New study shows that you should not just depend on Google Maps and Yelp for restaurant reviews

According to a recent study, you must be cautious about what you search on Google Maps and Yelps. The reviews of restaurants are not the unvarnished, factual reality that they might seem to be.

A research paper by academics at Northwestern University looks at the gulf in restaurant reviews on Google Maps and Yelp, two famous restaurant recommendation networks.

Many users look up to Google Maps and Yelp to find recommendations for places to dine out. But found out that there are major variations in how the same outlets are reviewed by reviewers on every site.

Hanlin Li of Northwestern University said that it is strange to think that why people only depend on ratings so much.

“Also, part of it is a rating scale. This one to five-star rating scale is easy to understand as it is just a matter of interpreting the details. Some are rated as five-star restaurants while some are rated as two-star restaurants,” she added. It is just to help us understand easily and quickly.

But ratings appear to be 0.7 stars higher on average for the same restaurant in the same area on Google Maps.

Li and her colleagues evaluated restaurants among which 93 percent of restaurants had higher ratings on Google Maps than on Yelp. With one-fourth of the restaurants overpassing Yelp on Google by only one star.

For some restaurant chains, the difference in rating is even greater in the way that outlets are scored on average 1.1 stars more on Google Maps than on Yelp. For individual restaurants, the variation is much lower," she said – 0.6 stars on average."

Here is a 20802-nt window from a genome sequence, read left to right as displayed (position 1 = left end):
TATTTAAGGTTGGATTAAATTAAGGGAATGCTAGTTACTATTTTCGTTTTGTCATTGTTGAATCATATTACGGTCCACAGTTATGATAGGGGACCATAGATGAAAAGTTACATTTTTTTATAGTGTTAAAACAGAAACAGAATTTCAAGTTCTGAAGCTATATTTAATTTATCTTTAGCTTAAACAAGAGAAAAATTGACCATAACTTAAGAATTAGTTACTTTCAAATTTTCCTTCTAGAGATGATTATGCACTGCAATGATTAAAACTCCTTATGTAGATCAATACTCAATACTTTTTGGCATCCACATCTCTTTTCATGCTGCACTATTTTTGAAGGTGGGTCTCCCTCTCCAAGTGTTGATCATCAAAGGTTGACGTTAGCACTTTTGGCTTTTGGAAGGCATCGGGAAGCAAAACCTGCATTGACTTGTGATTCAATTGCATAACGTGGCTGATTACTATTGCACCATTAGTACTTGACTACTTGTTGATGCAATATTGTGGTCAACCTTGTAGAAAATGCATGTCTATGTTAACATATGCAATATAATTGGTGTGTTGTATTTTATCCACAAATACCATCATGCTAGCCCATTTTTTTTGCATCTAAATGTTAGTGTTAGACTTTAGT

Li's colleague, Brent Hecht said that they did the paper struggled to find out the reason behind this case. “We know the fact that fast-food restaurants are more searched by people on Google Maps than on Yelp.” He said: and we have no idea why this happens.”

Such a significant difference is because each restaurant holds a dominant position, depending on where you are looking for recommendations. She added, “on Google, Google Maps ratings are highlighted.” On the other hand, Yelp ratings are highlighted on Apple Maps.

Due to the better value perceived, Google Maps consumers appear to rate chain restaurants higher than Yelp’s reviewers. Li hypothesizes that the Yelp reviewers see their position as a more structured analysis of restaurants—possibly searching for more uniqueness.

She said: “on Yelp, everyone who went to a restaurant rated differently, making sure that other people going to the restaurant will find this information valuable. Whereas, Google Maps does not care about uniqueness.”

Since everyone knows about chain restaurants, so Yelp reviewers focus more on rating individual restaurants.

In the end, both authors make a settlement in a good way to check both sites, if you are searching for a good place to eat.



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